Skip Navigation
Search Menu
Articles & Answers

Raising Healthy Children

School Struggles and Your Child: Tips from Experts

Frustrated child

Not finishing homework, having trouble making friends, struggling in class. If these school concerns sound familiar, don’t be alarmed. It’s natural for all students to struggle some in school.

But if your child is consistently facing the same issues, it’s worth looking for ways to help him or her. Ellen Bartolini, Psy.D., and Joel Winnick, Ph.D., mental health experts with the Johns Hopkins Pediatric Medical Psychology team, answer some frequently asked questions about school struggles.

A good rule of thumb with school struggles, they say, is that although early intervention is always best, it’s never too late to get help.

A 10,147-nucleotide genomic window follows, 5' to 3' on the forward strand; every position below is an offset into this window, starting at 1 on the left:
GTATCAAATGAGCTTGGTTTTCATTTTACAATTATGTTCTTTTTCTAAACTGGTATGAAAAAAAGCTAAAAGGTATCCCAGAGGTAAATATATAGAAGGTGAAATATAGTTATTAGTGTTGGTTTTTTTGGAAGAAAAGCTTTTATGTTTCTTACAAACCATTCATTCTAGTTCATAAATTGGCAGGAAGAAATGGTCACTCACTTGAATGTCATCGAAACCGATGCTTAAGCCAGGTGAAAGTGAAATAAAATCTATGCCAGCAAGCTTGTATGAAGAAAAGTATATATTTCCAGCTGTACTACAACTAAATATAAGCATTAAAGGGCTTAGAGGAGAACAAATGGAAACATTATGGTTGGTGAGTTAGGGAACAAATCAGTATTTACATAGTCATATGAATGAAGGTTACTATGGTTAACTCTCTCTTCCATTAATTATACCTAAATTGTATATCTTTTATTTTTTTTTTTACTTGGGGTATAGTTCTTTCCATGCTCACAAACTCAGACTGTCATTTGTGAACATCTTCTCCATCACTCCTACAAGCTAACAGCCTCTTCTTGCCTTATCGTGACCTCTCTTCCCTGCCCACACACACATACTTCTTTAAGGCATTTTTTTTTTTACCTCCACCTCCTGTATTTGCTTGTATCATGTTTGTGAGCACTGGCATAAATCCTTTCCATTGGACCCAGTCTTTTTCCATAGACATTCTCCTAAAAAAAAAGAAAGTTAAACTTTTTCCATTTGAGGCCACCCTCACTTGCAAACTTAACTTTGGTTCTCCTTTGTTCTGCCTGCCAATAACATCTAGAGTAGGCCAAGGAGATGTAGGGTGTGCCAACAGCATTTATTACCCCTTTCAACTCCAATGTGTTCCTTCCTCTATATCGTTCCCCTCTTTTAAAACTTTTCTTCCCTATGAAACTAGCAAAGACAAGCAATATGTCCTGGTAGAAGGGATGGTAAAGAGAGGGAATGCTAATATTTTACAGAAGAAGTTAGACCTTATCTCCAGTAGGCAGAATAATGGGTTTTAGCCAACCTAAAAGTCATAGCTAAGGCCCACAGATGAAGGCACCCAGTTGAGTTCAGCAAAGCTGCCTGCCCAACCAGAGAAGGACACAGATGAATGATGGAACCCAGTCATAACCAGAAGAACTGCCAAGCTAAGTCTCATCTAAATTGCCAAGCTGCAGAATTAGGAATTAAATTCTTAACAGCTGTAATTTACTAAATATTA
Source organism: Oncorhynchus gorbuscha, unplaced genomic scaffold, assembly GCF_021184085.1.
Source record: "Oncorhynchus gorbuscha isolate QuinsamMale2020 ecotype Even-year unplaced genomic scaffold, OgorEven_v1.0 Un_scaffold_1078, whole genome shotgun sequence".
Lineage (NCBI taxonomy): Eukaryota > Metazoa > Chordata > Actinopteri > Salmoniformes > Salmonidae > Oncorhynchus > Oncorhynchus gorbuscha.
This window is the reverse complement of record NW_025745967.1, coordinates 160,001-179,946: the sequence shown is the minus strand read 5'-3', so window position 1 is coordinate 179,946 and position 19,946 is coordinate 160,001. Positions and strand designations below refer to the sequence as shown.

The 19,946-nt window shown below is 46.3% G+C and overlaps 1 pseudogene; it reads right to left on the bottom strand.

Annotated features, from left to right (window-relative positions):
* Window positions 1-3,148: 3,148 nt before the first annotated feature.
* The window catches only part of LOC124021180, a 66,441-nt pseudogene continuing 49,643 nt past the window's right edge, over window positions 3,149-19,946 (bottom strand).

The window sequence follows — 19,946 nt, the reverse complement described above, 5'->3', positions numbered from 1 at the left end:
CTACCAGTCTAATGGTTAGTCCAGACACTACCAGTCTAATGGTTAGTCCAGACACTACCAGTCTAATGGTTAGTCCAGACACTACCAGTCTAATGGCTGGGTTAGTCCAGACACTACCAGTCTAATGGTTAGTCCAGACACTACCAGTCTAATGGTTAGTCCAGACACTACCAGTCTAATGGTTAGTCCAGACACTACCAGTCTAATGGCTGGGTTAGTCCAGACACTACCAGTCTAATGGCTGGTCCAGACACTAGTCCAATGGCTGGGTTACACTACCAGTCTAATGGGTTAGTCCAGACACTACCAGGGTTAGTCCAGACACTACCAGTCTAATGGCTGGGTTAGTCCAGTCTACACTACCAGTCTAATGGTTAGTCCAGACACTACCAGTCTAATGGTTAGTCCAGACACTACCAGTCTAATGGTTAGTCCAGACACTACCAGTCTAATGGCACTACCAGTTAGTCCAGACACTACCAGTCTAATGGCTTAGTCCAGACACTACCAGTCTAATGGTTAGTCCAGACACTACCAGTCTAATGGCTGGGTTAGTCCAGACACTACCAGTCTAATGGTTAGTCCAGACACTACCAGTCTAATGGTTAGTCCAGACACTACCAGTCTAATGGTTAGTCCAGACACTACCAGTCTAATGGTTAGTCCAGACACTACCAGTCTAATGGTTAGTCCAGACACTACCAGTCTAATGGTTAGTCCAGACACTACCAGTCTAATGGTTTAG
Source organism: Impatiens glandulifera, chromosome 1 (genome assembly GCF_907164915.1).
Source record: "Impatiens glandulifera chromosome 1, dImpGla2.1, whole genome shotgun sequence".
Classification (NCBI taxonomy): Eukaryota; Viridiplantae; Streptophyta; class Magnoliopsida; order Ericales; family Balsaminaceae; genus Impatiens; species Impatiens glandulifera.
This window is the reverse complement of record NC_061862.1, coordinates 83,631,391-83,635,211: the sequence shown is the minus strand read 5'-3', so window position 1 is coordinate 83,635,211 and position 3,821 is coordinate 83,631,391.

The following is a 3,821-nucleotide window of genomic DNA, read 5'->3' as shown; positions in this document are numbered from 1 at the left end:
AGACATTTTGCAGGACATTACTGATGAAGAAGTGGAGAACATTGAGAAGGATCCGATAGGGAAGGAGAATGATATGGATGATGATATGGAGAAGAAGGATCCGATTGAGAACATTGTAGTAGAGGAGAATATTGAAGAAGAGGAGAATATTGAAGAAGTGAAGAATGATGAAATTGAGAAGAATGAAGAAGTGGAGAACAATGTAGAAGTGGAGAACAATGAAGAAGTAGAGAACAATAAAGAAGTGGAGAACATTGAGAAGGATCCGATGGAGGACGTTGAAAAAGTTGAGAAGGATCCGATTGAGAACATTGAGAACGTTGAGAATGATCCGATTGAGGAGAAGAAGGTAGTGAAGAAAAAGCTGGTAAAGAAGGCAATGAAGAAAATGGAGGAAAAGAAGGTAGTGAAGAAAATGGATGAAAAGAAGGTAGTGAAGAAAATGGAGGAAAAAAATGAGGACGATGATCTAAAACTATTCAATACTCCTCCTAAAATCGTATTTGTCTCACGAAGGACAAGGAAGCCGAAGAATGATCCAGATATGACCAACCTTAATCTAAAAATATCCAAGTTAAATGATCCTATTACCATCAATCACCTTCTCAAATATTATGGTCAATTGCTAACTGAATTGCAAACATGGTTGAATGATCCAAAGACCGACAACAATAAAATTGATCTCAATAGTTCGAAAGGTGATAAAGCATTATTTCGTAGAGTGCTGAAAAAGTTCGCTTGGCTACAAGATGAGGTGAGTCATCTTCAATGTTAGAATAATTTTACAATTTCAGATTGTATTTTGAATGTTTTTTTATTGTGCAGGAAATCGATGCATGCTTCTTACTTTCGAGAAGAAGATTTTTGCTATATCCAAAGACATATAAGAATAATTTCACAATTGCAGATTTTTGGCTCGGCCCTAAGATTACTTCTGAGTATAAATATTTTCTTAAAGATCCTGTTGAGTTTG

Q: How can I distinguish whether a behavior is a phase or something to be more concerned about?

A: The short answer is that making this assessment is a process. You know your child best, and are probably the first to notice changes in his or her behavior. Think about the following:

  • Consider the degree to which your child’s struggles are getting in the way of his or her social life, academics, sports or other activities.
  • Do you foresee the struggles hindering their success in these areas? For example, if your child refuses to go to school, it’s reasonable to assume that grades will drop.

Don’t hesitate to consult with the various professionals who interact with your child. Teachers, counselors, advisors, pediatricians, coaches and tutors can help you problem-solve and may be able to offer insight into your child’s experience and reactions. 

Q: How can psychologists help?